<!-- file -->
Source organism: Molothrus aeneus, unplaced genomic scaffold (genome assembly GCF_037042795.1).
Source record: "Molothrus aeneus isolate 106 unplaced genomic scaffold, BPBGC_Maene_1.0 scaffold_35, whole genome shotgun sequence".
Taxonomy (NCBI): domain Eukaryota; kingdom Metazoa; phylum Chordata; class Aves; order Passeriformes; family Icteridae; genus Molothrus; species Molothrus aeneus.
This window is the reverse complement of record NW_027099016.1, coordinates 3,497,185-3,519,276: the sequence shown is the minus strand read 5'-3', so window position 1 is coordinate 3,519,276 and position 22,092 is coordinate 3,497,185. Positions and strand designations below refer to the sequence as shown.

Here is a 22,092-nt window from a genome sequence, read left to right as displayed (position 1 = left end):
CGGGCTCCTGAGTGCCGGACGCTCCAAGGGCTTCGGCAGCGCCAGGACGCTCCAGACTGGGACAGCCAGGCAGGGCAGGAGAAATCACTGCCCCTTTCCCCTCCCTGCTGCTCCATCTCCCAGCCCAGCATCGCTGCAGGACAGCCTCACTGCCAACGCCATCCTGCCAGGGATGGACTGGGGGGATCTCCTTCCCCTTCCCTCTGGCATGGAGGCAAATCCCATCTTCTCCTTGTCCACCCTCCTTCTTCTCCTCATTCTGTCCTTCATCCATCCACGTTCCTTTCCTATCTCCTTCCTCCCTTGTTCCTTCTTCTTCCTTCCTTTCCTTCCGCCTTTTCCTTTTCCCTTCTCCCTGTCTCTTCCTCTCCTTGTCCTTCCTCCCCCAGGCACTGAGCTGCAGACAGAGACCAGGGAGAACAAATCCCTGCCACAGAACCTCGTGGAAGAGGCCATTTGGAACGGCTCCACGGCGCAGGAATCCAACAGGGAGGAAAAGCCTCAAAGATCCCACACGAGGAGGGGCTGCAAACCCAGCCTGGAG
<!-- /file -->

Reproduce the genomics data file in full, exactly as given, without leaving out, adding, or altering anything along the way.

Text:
Source organism: Molothrus aeneus, unplaced genomic scaffold (genome assembly GCF_037042795.1).
Source record: "Molothrus aeneus isolate 106 unplaced genomic scaffold, BPBGC_Maene_1.0 scaffold_35, whole genome shotgun sequence".
Taxonomy (NCBI): domain Eukaryota; kingdom Metazoa; phylum Chordata; class Aves; order Passeriformes; family Icteridae; genus Molothrus; species Molothrus aeneus.
This window is the reverse complement of record NW_027099016.1, coordinates 3,497,185-3,519,276: the sequence shown is the minus strand read 5'-3', so window position 1 is coordinate 3,519,276 and position 22,092 is coordinate 3,497,185. Positions and strand designations below refer to the sequence as shown.

Here is a 22,092-nt window from a genome sequence, read left to right as displayed (position 1 = left end):
CGGGCTCCTGAGTGCCGGACGCTCCAAGGGCTTCGGCAGCGCCAGGACGCTCCAGACTGGGACAGCCAGGCAGGGCAGGAGAAATCACTGCCCCTTTCCCCTCCCTGCTGCTCCATCTCCCAGCCCAGCATCGCTGCAGGACAGCCTCACTGCCAACGCCATCCTGCCAGGGATGGACTGGGGGGATCTCCTTCCCCTTCCCTCTGGCATGGAGGCAAATCCCATCTTCTCCTTGTCCACCCTCCTTCTTCTCCTCATTCTGTCCTTCATCCATCCACGTTCCTTTCCTATCTCCTTCCTCCCTTGTTCCTTCTTCTTCCTTCCTTTCCTTCCGCCTTTTCCTTTTCCCTTCTCCCTGTCTCTTCCTCTCCTTGTCCTTCCTCCCCCAGGCACTGAGCTGCAGACAGAGACCAGGGAGAACAAATCCCTGCCACAGAACCTCGTGGAAGAGGCCATTTGGAACGGCTCCACGGCGCAGGAATCCAACAGGGAGGAAAAGCCTCAAAGATCCCACACGAGGAGGGGCTGCAAACCCAGCCTGGAG